If I had storage space, I think we would have kept our fake tree. It was a good fake and I really liked it. Until we move to a place with storage, it's a real tree for us. I like a real tree, anyway and it's fun to carry it home.

  19. That is v. funny. Personally, I like a dead branch decorated with white fairy lights and tasteful silver or pewter ornaments. My kids and other half like the real evergreen but we keep the fairy white lights and tasteful ornaments as a compromise.

  20. Isn't married life full of compromises? I'm lucky tho. I usually get away with anything when it comes to xmas trees. That reminds me. I need to find our tree. I don't even know where it is!

  21. Ohmygod, I love reading what everyone else has.

    We have a 7 or 8 foot fake that we got on sale last year at Canadian Tire, reduced from $300 to $100! Booyeah!

    No tinsel, just white lights, and white and blue balls (to match the colours of my husband's belle provence.

    The walking devil that is my son (18 months) likes to suckle on the branches. Ew, weirdo kid.

    Also, we don't do gifts as we just buy ourselves whatever we want throughout the year. (does that sound obnoxious and spoiled? I am totally spoiled and I'm okay with that).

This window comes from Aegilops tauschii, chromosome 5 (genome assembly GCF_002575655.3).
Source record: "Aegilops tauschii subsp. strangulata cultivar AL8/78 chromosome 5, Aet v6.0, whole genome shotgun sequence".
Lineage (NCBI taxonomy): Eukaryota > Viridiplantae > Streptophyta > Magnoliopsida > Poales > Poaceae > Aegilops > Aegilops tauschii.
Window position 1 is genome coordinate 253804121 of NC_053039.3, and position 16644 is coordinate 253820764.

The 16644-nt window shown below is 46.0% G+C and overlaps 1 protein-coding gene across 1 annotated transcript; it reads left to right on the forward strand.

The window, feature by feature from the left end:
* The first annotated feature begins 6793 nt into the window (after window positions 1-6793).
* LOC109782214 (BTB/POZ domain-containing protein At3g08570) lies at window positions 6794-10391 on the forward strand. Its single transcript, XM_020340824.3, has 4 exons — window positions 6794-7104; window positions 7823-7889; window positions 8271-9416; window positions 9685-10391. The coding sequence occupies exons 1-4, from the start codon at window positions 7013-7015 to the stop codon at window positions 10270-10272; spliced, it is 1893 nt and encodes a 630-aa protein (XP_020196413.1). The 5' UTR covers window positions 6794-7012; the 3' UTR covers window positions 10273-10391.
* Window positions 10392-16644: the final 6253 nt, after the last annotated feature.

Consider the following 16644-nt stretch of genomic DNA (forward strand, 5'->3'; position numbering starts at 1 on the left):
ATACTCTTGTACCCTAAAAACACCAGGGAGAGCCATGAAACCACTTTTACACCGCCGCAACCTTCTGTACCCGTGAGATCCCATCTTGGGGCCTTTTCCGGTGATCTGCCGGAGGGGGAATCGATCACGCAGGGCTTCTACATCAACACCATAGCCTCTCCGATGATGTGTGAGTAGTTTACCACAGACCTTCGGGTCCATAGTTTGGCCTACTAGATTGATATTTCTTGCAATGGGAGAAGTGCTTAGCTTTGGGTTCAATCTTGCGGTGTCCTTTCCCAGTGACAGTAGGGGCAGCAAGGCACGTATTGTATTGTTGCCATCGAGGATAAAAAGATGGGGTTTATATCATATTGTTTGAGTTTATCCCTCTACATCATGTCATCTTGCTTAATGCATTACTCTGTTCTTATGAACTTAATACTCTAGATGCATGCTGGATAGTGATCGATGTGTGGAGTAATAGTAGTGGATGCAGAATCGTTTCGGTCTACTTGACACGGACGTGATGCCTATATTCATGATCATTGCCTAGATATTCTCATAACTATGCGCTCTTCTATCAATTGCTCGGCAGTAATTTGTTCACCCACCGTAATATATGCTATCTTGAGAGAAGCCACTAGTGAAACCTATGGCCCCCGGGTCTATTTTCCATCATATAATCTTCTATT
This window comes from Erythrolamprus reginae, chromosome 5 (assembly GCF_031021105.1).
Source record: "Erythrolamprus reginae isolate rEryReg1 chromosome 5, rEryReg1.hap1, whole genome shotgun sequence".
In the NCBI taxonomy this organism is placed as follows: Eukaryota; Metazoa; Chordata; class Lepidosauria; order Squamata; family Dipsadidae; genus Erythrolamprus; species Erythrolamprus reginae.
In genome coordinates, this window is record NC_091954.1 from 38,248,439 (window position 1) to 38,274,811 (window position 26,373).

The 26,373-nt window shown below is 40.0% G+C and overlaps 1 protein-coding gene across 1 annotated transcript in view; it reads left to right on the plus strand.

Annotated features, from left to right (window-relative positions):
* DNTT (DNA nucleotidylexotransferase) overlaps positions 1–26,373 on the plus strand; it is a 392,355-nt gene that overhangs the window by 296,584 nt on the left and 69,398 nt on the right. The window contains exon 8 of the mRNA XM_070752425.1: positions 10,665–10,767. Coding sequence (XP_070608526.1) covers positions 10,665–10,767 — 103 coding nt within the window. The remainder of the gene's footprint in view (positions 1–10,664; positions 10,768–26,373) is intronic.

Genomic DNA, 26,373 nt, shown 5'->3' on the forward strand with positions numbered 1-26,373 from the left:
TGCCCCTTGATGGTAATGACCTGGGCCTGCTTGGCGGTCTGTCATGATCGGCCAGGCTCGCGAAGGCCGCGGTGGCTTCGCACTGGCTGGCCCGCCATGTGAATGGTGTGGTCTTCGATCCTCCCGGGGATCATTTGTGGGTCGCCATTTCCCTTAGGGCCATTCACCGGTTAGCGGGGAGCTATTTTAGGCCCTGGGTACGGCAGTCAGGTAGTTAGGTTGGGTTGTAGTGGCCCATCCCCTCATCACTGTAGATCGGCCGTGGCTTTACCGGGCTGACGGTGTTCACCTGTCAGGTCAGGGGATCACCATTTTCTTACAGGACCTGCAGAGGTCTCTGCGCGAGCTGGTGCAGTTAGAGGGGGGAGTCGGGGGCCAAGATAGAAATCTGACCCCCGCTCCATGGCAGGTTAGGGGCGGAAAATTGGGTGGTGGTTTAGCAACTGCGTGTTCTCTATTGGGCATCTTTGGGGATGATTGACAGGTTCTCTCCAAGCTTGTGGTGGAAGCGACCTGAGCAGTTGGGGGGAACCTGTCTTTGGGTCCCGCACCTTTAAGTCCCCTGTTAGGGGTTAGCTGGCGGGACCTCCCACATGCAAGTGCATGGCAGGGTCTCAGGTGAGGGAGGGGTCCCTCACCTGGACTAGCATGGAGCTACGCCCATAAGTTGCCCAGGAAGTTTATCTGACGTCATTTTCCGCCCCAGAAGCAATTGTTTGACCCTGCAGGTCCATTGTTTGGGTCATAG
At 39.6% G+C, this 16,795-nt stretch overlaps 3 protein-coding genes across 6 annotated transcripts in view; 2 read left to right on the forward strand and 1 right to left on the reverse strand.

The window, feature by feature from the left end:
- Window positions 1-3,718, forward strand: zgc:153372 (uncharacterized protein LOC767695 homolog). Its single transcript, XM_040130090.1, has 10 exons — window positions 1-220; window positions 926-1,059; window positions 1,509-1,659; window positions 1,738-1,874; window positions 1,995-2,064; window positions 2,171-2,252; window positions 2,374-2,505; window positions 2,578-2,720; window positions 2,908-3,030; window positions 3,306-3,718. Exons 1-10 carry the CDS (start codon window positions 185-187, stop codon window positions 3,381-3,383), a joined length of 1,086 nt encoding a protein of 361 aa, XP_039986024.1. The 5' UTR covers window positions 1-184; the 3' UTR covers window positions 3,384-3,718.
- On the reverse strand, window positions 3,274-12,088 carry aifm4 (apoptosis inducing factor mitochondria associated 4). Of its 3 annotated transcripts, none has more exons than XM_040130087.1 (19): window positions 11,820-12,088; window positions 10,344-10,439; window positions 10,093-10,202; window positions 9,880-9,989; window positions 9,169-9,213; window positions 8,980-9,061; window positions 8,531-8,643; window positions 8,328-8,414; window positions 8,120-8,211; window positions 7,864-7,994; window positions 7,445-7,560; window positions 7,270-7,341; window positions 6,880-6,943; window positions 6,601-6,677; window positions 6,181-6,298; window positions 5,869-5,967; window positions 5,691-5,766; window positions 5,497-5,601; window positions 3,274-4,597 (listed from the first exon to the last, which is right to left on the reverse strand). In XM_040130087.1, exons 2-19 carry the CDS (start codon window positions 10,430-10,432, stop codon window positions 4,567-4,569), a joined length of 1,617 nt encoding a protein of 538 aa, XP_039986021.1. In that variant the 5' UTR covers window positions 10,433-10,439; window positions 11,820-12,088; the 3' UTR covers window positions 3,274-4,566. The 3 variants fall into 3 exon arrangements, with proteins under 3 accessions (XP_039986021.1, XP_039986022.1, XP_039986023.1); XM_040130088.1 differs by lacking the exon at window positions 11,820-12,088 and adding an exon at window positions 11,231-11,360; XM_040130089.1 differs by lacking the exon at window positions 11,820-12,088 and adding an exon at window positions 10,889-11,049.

Oops, this was really long! sorry! smoochies!

  22. Sara: The real tree is my not-so-secret preference. Though I hope you have a new place with lots of storage soon!

    GT: Look at you, letting the kids express themselves! :-) A dead branch is much easier to throw away than a whole tree!

    Songy: It's your plan for the weekend. It took me all weekend to find mine :-)

    Tanya: Very good score! Both tree and lifestyle. :-) And I'm sure pine has medicinal properties to rev up little toddlers...

  23. we're a mixed household. among other holiday symbols, we have a smallish ceramic tree from my taller half's grandmother. you plug it in and colored lights...light up.
    we had a tree last year - carrying it out scraped our walls, made a HUGE mess in the hallways and wrenched the big guy's back. if i ever get a tree again, it will be a small small one. but for now, i like the ceramic one.

  24. I love those ceramic trees, editor! My granny has one too. And when the real tree wrecks your house, it's all the more appealing. Ceramic is all minimalist, just like you :-)